In the Westlands suburbs of Nairobi, across the road from rejuvenated Sarit Centre mall is a messy road intersection. Matatus routinely tie up traffic to a knot, honk loudly and cough thick exhaust fumes from engines that have seen better days. In the midst of the commotion around the commuter terminal, a woman stands with a bucket at her feet selling boiled maize. Clifford Chianga Oluoch, a Mathematics teacher at Oshwal Academy in Parklands stops to buy some boiled maize. He is soon joined by two street urchins. They want to buy a cob of boiled maize too, but they don’t not have enough money for more than one and an argument ensues over who gets to eat it.
A common Nairobian would have minded his own business. Street children are a nuisance on our streets as it is. They yank side mirrors from motorists in standstill traffic, snatch handbags and cell phones from city yuppies, prowl the streets relentlessly begging for alms (if you meet the polite ones) or using hostile extortion, threatening to smear your body with feaces if you do not show cash. It was in late November 2014 when this incident took place. Clifford reacted to the two street kids as any father would to his own boys and settled the score by buying each of them a cob of maize. What followed is that one of the boys went away and returned with twenty other street kids, all pleading for a cob. He ended up buying boiled maize for all twenty of them.
“I do not quite remember why I even did it,” says Clifford, “but then after they were finished eating, one of them asked me ‘utarudi kesho (will you be back tomorrow)?’” He said yes and made a promise to come back the following day with more food.
From that random act of kindness, he began feeding that lot of street children daily on milk and bread buttered with Blue Band and Zesta jam. Every day after work at the Oshwal Academy, he would go to the supermarket to buy loaves of bread. Back at his residence in Parkland’s 2nd Avenue, he would sit down with his wife and children to package the food and then at around 7.30pm leave for Westlands. Usually, he found them sitting in line waiting to be served. The numbers grew! At start of 2015, Clifford was feeding 50 street children. His services extended to include street families (mostly women and children) to roughly 65 people.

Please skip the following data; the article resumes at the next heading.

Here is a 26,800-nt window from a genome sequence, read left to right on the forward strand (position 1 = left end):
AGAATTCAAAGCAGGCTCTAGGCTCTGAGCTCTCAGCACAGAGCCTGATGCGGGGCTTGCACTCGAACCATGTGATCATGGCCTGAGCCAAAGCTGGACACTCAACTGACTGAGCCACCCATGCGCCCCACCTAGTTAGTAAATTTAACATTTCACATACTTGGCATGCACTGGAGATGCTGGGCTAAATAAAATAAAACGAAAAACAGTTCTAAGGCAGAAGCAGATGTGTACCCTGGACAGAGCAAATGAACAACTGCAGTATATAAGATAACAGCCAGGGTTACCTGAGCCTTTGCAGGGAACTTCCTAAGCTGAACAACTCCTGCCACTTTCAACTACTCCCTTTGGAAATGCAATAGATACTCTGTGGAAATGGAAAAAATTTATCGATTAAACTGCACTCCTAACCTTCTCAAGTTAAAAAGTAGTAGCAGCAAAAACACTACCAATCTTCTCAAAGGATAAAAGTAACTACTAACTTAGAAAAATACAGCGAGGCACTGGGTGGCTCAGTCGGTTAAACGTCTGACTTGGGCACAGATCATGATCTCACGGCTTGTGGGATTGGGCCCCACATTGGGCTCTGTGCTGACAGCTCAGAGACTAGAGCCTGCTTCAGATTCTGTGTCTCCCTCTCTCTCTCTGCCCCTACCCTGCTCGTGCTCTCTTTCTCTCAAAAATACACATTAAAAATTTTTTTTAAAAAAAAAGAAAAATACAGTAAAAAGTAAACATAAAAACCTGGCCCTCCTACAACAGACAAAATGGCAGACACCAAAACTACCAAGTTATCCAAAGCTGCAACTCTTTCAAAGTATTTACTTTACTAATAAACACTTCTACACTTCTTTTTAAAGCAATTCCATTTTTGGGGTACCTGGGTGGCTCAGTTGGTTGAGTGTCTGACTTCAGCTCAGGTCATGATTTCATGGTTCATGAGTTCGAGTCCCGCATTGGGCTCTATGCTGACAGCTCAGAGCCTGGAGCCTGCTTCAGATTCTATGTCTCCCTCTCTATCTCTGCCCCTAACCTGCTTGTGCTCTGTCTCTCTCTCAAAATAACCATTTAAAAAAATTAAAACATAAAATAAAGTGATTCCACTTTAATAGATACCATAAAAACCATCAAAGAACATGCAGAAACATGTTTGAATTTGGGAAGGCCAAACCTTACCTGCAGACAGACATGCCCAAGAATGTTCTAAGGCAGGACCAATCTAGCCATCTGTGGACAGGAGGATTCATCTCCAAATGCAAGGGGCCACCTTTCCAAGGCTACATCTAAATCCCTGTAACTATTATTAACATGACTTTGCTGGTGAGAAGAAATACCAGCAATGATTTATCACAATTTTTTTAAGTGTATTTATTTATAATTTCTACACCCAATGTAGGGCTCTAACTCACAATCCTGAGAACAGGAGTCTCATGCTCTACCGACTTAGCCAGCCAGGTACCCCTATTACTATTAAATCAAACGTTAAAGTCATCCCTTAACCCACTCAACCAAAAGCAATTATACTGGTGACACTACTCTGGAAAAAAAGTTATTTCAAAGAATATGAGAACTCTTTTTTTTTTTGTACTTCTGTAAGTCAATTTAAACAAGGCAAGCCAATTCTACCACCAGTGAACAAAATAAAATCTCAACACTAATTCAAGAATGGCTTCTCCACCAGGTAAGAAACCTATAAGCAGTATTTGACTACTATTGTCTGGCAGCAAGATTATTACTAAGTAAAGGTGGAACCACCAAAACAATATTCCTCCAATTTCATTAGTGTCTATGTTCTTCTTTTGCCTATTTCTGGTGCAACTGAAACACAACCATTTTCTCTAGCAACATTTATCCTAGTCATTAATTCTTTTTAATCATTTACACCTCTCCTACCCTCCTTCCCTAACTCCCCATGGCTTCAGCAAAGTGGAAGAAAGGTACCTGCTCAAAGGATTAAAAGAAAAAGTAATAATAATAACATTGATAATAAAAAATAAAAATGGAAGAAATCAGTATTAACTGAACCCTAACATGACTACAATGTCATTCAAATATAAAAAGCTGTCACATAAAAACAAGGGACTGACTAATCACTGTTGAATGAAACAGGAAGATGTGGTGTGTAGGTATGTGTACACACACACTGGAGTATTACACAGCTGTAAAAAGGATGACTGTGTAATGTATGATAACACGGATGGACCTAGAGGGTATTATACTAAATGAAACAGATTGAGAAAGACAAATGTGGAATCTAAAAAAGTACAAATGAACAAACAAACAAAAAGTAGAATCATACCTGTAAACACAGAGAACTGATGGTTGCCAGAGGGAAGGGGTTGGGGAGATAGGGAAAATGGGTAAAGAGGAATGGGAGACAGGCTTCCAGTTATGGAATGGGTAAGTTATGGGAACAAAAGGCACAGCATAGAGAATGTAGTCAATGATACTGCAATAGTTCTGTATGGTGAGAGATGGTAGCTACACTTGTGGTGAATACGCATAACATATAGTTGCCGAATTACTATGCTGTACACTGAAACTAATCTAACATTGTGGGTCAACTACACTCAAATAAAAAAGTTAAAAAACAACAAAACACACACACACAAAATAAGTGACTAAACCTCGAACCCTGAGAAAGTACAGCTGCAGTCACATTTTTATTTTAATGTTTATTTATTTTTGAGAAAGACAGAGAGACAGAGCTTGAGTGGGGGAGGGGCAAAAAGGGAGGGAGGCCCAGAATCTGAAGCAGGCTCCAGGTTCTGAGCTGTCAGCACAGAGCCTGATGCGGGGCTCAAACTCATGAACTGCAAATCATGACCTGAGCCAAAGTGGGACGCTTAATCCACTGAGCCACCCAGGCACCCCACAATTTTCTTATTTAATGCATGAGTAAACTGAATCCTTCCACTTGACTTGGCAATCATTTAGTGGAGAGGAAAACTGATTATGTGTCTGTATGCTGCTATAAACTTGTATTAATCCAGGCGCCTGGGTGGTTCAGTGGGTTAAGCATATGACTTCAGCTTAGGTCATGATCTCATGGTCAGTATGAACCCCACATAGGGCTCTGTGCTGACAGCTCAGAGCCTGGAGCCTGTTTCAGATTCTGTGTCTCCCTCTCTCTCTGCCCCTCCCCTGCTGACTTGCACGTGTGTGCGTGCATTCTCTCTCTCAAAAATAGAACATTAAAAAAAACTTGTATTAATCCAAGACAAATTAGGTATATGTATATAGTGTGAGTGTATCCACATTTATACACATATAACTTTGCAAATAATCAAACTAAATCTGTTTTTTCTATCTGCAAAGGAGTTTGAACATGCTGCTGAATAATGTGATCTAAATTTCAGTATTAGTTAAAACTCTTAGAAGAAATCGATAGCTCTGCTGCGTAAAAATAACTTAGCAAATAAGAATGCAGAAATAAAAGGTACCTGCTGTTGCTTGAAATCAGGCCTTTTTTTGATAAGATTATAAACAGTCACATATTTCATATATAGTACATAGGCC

When Clifford talks about his feeding program, he keeps things casual, never overstating anything. His generosity and compassionate spirit is exceptional in a city that views its downtrodden homeless population as an eye sore. Those who know teacher Cliff are hardly surprised.
His wife, Bernadette Rajoro admitted as much to film producer Simiyu Barasa, “This feeding program has not changed Cliff. It has just revealed to others who he has been for the 28 years I have known him.”
Clifford remains aware that the sustainability of the feeding program rests a great deal on generosity from strangers. The moment he began sharing stories of the homeless children, their struggles and aspirations, his project began gaining some traction. Some sponsors responded to his call. Most of them friends and family sending in Mpesa contributions. He got a big breakthrough when DPL Festive Limited, makers of Festive Bread, agreed to donate crates of bread every day. That eased his budget a bit.
But it was not always dandy. “There were days when someone promises to send you money and then they go silent. That is really frustrating bwana”.
Nairobi after all is the capital of sympathy scams. Enterprising scam artistes commonly use pictures of famished and abandoned street children to draw sympathy and cash from the public which makes most people distrustful of do-gooders. Nonetheless, what keeps the feeding program going are donations. In one month alone Clifford incurs a bill of Ksh. 75,000 ($ 830) feeding the homeless families. There is rent to pay and kids to take to school. The needs are lot more than he can manage by himself.
Sometimes the donations are generous, sometimes they are absent. For the month of March 2015, Kibali Mureithi and I teamed up to cater for the expenses. Social media contacts helped us raise the Ksh. 75, 000. Volunteers have been instrumental in the success of his program; volunteers like Simiyu Barasa who is documenting the initiative and Peggy Mbiyu who both come daily to help.
For about a month, I joined Clifford in feeding the street families of Westlands and Parklands area of Nairobi. I would meet him at his house in Parklands, 2nd Avenue, to prepare packed dinner at around 6pm. We would take turns spreading the bread with margarine and jam, eight slices for each person with a packet of milk. Sometimes we were joined by other volunteers, his wife, two daughters and the family dog Bella – a white, happy Japanese Spitz with a particular fondness for my feet.
I was not completely inculcated into the program until I did the weekend shift. It involves serving as waiter on Saturday/Sunday during the weekend special. Ugali, Nyama and Mboga. A welcome break from the weekday bread and milk diet. The children came in shifts. My job was to wash their hands, serve them food and answer every question. This mostly consisted of requests for extra portions.